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Waltham Abbey - A Bit of History

Waltham Abbey - A Bit of History

waltham abbey church 

What is now known as Essex in the East of England has a very long and varied history.  The name, of Anglo Saxon origin, dates back to about 500 AD, when it was known as the Kingdom of the East Seaxe, one of the original 7 areas which went on to form the Kingdom of England.  The area became part of the Kingdom of Wessex until it fell under Danelaw, and was the site of the defeat of the Anglo Saxons by the Vikings in the Battle of Maldon in 991AD.  Essex gained its first Earl after the Norman Conquest in the 12th century, with Geoffrey de Mandeville, and the titles of Essex were to go on to hold vital importance throughout the reigns of later monarchs, particularly during the Tudor period.

Waltham Abbey, one of the areas best known places of historical interest, has been the site of religious building since around 1030 AD.  The Abbey was originally founded to home a Holy Rood, that is cross, which was a object of pilgrimage in the middle ages.  This cross was reputed to have found a large, flint cross buried at Glastonbury, which he then loaded onto his cart; the oxen he was driving would go in only one direction, on to Waltham.  King Harold, he of the Battle of Hastings, rebuilt the Abbey, and is said to be buried there; a fitting resting place since he is also said to have stopped to pray for luck inn battle on the way to Hastings.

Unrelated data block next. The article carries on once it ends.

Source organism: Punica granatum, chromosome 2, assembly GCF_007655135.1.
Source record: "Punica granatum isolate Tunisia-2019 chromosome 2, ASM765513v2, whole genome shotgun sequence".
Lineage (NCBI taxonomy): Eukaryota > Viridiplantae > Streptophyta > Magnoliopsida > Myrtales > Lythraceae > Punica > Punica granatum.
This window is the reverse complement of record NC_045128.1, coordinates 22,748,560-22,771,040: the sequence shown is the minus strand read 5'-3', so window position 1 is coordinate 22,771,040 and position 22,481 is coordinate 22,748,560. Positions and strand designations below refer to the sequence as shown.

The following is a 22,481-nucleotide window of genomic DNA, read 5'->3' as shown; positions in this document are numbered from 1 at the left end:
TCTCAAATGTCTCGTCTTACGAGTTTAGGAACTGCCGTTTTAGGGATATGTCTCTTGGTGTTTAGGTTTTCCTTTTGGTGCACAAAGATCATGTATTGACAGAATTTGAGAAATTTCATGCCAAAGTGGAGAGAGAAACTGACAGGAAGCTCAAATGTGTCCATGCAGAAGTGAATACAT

waltham abbey in essex
The Abbey was destroyed and rebuilt in Norman style, and continued to be refurbished by subsequent rulers.  It was the final Abbey to be closed after the dissolution of the Abbeys under Henry V111, during which further parts were demolished, leaving behind the parts which remain today.

The Abbey was extensively refurbished in the 19th century by noted architect William Burges, who undertook the project with enthusiasm, remodelling as well as restoring, creating a new chancel and a redesigned interior.

The Abbey is still a centre for religious worship, but welcomes visitors - it is worth checking the website for times of services and recitals before going, but there is a Visitors Centre which is situated in the crypt, with a wealth of information and a shop.
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